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artificial intelligenceFrom Frank Herbert’s Dune to Blade Runner and Deus Ex Machina, Artificial Intelligence (AI) has long captured the human imagination. Usually, these works of fiction tend towards the dystopic. But not always: C-3PO from Star Wars is an example of benign and helpful Artificial Intelligence and this kind of AI may not be as far away as we think.

As in Star Wars, there’s a Light Side and Dark Side to current AI capabilities. Take digital assistants: according to Bill Gates, AI is “on the verge of making our lives more productive and creative.”1 Gates goes so far to say that, “In the future, an AI agent will know that you are at work and have ten minutes free, and then help you accomplish something that is high on your to-do list.”

While this sounds great, what Gates fails to acknowledge is that digital assistants have the potential to invade our privacy in new, unprecedented ways. At Hanu, we feel the best way to combat the Dark Side with the Light is to gain as much knowledge around the benefits one can reap from artificial intelligence as well as its potential for harm.

Defining Artificial Intelligence

Broadly speaking, Artificial Intelligence (AI) is the simulation of human or human-like intelligence by computers. This includes reasoning, learning and self-correction.

There are two subsets of AI: weak and strong. Weak AI is an AI system that functions at a level below or comparable to that of a human. However, weak AI is usually seen as not, by any definition, to possess consciousness. In contrast, strong AI possesses consciousness in the philosophical sense, with the potential to surpass human capabilities. To date, weak AI is the only variety which we have invented.

The last term that bears defining is Machine Learning (ML). ML is a subset of AI that the Harvard Business Review defines as a “machine’s ability to keep improving its performance without humans having to explain exactly how to accomplish all the tasks it’s given.”

Now that we’re on the same page, let’s dive into an overview of the ways in which AI is currently being used.

AI and Healthcare: The Light Side at Its Best

AI is poised to transform healthcare as we know it. Indeed, it’s already begun: telehealth and remote nursing have begun to use AI computers on the frontlines, providing initial health advice as well as documenting patient data in a centralized repository so that it can be referred to by medical professionals later.

It’s very likely that we’ll see a surge in responsive medicine, where medical facilities will be fitted with AI-powered diagnostic monitoring equipment. This equipment will monitor patient condition, scour medical databases for diagnostic information and report back to both doctors and electronic health records. These machines will give doctors the best information with which to compare and contrast conditions to arrive at a conclusion. Some of these solutions have already been put into practice and are saving lives. If you’re interested in implementing AI solutions in your organization, see what Microsoft Azure has to offer.

Business Intelligence: Assessing and Actionizing Big Data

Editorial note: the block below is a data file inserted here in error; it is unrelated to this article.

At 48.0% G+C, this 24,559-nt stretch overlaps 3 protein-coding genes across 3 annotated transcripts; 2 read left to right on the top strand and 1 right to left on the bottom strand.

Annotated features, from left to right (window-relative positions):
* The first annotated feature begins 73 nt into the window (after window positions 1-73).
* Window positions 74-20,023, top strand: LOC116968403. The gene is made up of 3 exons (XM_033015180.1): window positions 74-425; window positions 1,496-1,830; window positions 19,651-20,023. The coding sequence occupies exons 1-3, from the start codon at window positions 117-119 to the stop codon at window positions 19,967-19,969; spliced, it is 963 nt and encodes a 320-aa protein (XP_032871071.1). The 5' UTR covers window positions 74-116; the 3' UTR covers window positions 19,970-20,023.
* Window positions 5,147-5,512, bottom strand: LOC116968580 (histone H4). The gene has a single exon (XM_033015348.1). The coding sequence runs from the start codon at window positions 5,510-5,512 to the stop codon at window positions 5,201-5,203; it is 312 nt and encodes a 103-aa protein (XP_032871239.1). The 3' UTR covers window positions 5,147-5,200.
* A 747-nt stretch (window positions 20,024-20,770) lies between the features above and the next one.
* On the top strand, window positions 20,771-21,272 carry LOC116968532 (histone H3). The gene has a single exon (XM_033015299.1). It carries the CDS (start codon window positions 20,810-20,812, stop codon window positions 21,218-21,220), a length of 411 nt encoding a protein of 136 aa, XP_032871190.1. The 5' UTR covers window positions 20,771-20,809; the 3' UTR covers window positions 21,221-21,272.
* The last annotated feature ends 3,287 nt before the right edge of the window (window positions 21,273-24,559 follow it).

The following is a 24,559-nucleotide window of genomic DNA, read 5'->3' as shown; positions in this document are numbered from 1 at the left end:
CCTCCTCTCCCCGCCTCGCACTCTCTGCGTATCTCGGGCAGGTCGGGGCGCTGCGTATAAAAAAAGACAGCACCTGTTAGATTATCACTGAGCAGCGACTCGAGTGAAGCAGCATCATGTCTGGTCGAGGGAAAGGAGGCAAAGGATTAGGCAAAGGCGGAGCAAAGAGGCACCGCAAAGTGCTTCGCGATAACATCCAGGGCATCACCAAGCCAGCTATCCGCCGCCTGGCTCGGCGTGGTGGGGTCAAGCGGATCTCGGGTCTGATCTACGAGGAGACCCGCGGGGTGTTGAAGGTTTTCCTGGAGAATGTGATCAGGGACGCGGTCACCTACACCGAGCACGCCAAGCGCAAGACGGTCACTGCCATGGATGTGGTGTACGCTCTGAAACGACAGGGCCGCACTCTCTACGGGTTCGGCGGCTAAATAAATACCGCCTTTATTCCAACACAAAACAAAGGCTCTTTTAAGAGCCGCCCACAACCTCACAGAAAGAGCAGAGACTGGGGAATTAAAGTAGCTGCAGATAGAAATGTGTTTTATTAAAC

One of the most useful applications of AI is in business intelligence (BI). We’re already seeing this happen on multiple fronts. One example of this is Power BI on Microsoft Azure. Power BI is the Holy Grail of business analytics for non-technical business users looking to take advantage of big data in an actionable manner. Anyone familiar with Excel will feel right at home and will be able to aggregate, analyze, visualize and share actionable business data in hours. Previously, accessing data in this manner would require external teams, representing a significant investment in both time and money.

Social Media and Marketing: An Example of the Perils of the Dark Side

It’s safe to say that AI has transformed social media marketing. Where previously marketers were only able to target a few buyer personas based on a handful of broad demographic categories, they are now able to create hundreds of segments characterized by thousands of data points. AI enables predictive analytics that can be used to define audience segments, allowing for far superior targeting capabilities.

But there’s a potential downside to this. Most people are aware of foreign involvement in the 2017 US Presidential election. Using 50,000 to 60,000 message variations, these bad actors were able to target thousands of “psychotypes” on Facebook very effectively.2 Regardless of how you feel about the outcome of the election, foreign meddling in American politics is most certainly a manifestation of the Dark Side of AI.

In the next installment of this series, we’ll delve into the dark side of AI and ML as well as some of the ways in which we can avoid straying from the Light.  Additionally, don’t miss future articles where we’ll discuss more practical applications of AI such as self-driving cars and blockchain.

Contact us to learn how we’re enabling businesses to efficiently leverage AI and ML solutions using Microsoft Azure.


  1. Bill Gates: A.I. will make our lives ‘more productive and creative’, CNBC
  2. Once considered a boon to democracy, social media have started to look like its nemesis, The Economist